I’ve got a riddle for you . . .
A little leafy embellishment walks into the school cafeteria. He sees four tables of friends, all of whom he knows well.
Sitting at Table 1 is a stuck-up and confident group referred to as the Nos. They claim to need no shadow in order to feel complete.
Table 2 is filled with a group of humble chaps called the Lows. They prefer to work behind the scenes maintaining a low-profile and helping out where needed.
A little farther down sits the Bolds group at Table 3. Everyone is staring at them. They are a little obnoxious and are always vying for attention.
Lastly, near Table 4 is the group of Customs. They cannot seem to make up their minds about where to sit. Some are standing up, some are sitting down. They are simply waiting for someone to direct their path.
So, where does the little leafy embellishment decide to sit?
You’ll find the answer to the riddle below my signature. But for now, all this was designed as a reminder to you. You really do have a choice when shadowing the embellishments you place on your page, and your choice can have a high impact.
Things Requiring No Shadow
These include: Brushy Photo Masks • Type • Doodles • Stamps • Word Art • Overlays • Brushes • Rub-ons • Paint • Tape • etc.
This group of embellishments could be described as things that you could not reach down and pick up off your page. As a whole, these things are stamped, written, or brushed right onto a surface. Adding a shadow to any of these would remove their believability.
Things Requiring Low Shadows
These include: Brads • Stickers • Paper • Stitches • Confetti • Buttons • Flat Ribbons • Low Profile Flowers • Alphas • Low Profile Frames • Staples • and the list goes on forever
In the digi world, this shadow category is by far the biggest. It is comprised of anything that lays flat on your scrapbook page.
A few of these things, like stitches, could actually go without a shadow. But, that is because the designers build the slight shadow into the stitch.
Most versions of Photoshop and Photoshop Elements will automatically apply a bold and bossy shadow to your layer as soon as you click on the drop shadow option. I find it rather annoying, actually. So, it’s up to you to lovingly tell the shadow, “Back off, buddy!”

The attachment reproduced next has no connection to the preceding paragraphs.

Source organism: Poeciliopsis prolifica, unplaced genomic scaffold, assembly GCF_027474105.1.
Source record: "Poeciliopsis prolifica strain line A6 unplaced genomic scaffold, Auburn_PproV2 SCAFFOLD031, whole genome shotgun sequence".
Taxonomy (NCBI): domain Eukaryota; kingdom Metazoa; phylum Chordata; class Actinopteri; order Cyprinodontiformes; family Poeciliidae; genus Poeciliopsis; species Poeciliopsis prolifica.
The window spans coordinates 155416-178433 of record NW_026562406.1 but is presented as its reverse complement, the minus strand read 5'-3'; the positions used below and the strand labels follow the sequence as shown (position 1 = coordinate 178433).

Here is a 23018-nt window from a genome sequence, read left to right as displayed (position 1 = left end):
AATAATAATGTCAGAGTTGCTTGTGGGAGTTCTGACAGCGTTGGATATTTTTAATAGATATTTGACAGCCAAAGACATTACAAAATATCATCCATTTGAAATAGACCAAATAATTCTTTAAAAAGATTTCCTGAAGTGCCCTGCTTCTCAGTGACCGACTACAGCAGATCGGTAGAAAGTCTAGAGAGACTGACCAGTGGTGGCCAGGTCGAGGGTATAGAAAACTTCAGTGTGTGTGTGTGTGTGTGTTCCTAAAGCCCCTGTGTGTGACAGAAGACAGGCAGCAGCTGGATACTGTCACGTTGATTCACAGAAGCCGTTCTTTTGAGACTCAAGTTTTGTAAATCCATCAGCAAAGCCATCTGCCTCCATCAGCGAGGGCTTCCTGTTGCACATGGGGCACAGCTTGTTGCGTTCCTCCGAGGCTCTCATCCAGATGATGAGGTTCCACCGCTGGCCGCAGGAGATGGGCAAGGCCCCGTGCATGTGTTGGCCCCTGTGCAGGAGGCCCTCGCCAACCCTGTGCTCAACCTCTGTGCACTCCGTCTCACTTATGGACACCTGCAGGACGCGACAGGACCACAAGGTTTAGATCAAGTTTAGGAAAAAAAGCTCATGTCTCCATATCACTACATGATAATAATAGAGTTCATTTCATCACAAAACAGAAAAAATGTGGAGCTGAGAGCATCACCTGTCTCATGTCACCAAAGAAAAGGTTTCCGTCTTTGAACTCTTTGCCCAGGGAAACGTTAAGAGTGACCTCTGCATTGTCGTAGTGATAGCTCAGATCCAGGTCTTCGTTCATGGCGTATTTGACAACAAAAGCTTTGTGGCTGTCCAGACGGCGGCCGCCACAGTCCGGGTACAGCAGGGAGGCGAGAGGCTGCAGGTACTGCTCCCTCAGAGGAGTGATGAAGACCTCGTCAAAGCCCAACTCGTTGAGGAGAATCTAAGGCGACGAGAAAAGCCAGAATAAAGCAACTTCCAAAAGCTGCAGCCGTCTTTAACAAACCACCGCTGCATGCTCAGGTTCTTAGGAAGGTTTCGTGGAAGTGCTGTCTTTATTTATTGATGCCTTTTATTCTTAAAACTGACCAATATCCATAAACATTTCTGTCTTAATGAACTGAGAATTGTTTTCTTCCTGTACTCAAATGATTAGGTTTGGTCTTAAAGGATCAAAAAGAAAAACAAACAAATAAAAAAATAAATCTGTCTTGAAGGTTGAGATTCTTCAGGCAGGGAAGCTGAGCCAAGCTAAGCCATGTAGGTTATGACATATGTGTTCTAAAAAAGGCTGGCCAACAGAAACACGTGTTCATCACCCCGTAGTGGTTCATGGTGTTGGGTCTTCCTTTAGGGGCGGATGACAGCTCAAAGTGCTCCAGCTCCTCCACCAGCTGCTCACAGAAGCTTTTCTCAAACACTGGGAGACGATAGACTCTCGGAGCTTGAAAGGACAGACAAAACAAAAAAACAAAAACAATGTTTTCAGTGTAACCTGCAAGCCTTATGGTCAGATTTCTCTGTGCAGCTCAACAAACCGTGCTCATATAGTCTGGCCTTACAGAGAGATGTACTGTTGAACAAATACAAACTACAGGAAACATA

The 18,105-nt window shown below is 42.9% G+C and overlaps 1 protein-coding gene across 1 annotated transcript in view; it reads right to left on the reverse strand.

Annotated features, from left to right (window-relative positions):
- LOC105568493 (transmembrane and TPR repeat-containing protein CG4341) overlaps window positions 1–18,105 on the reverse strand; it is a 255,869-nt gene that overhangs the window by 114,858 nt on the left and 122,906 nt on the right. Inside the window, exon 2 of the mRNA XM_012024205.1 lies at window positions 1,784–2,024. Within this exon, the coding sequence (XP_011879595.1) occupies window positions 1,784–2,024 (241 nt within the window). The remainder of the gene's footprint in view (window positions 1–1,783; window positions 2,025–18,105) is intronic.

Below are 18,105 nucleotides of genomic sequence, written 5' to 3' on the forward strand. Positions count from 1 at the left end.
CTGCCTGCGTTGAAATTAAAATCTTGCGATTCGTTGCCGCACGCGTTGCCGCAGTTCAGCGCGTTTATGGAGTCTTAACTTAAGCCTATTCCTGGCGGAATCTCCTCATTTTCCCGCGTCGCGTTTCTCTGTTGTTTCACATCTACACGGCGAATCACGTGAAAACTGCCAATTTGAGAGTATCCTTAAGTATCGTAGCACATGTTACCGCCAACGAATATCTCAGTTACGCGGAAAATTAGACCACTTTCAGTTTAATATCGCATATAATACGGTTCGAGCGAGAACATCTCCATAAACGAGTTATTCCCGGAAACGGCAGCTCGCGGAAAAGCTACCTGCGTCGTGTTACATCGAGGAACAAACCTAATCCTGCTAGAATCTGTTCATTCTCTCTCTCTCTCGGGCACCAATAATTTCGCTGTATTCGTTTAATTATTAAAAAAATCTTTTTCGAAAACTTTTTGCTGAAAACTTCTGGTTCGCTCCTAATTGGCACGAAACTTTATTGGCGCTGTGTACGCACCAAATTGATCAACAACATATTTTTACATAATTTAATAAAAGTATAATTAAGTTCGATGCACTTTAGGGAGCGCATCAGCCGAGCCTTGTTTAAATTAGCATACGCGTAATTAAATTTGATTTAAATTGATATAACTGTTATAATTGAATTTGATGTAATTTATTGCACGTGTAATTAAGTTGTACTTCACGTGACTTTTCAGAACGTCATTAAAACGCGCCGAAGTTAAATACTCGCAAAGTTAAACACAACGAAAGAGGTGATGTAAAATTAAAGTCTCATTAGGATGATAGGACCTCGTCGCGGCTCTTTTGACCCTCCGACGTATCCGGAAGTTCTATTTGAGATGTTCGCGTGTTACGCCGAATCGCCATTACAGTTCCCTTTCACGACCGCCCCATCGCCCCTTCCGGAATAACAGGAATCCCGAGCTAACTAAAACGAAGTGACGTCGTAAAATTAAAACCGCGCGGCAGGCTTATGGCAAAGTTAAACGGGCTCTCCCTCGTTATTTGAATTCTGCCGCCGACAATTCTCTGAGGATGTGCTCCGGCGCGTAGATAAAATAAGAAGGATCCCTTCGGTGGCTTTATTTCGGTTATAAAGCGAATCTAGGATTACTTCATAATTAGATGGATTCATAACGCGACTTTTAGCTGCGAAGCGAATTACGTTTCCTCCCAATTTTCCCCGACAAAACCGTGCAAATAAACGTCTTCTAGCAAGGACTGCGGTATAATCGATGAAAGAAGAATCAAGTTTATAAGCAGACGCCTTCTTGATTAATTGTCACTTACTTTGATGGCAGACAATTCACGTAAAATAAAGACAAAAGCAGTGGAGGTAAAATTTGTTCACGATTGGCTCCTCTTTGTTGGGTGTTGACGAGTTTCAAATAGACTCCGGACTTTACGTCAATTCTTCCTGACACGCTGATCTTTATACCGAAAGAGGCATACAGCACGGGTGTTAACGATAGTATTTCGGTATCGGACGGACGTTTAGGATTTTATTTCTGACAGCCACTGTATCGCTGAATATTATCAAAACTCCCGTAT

Items that are meant to lay flat on a page have no business running with their bold counterparts.
Low Drop Shadow Description
I consider a low drop shadow to have an Opacity of 50%, a Size of 10 pixels, and a Distance of 5 pixels. This is just a jumping off point, however. Depending on the item, the size and distance may need to go up or down—very slightly.
Things Requiring Bold Shadows
These include: High Profile Flowers • High Profile Frames • High Profile Embellishments
This is by far the smallest category but has the greatest chance to be the biggest disaster. Things belonging to the bold drop shadow group all are things that would make your scrapbook page way too bulky in real life. In fact, these are mostly things that belong in a shadow box. Think big. Think bossy.
Bold Drop Shadow Description
In short, a bold shadow is everything that a low shadow is not. Bold shadows are generally defined by their high Size and Distance values. I would describe a bold shadow to be 2x the size and distance of a low shadow. Although, sometimes it’s just the high opacity (+75%) that makes the shadow bold.
Things Requiring Custom Shadows
These include: Curly Ribbons • Knotted Strings • Branches • Foliage • Bows • Banners • etc.
These are things that sit BOTH on and off the page at the same time. In reality they would have both a low shadow and bold shadow at the same time. There’s really no easy way to accomplish that without a custom shadow.
When done correctly and applied in moderation, custom drop shadows will add the oh-so-perfect touch to your layout. In fact, using only one or two custom shadows per page will produce the grandest effect. Less is actually more in this case.
Custom Drop Shadow Description
Custom shadows are best demonstrated. It’s our pleasure to show off custom shadows in action. Watch our video.
So, how about you? I’d love for you to share your thoughts on shadowing your layouts.
Answer to the riddle: He sits at Table 2 because he knows they would never leaf him astray.
The Moral of the Story
When in doubt, go with a low drop shadow. 😀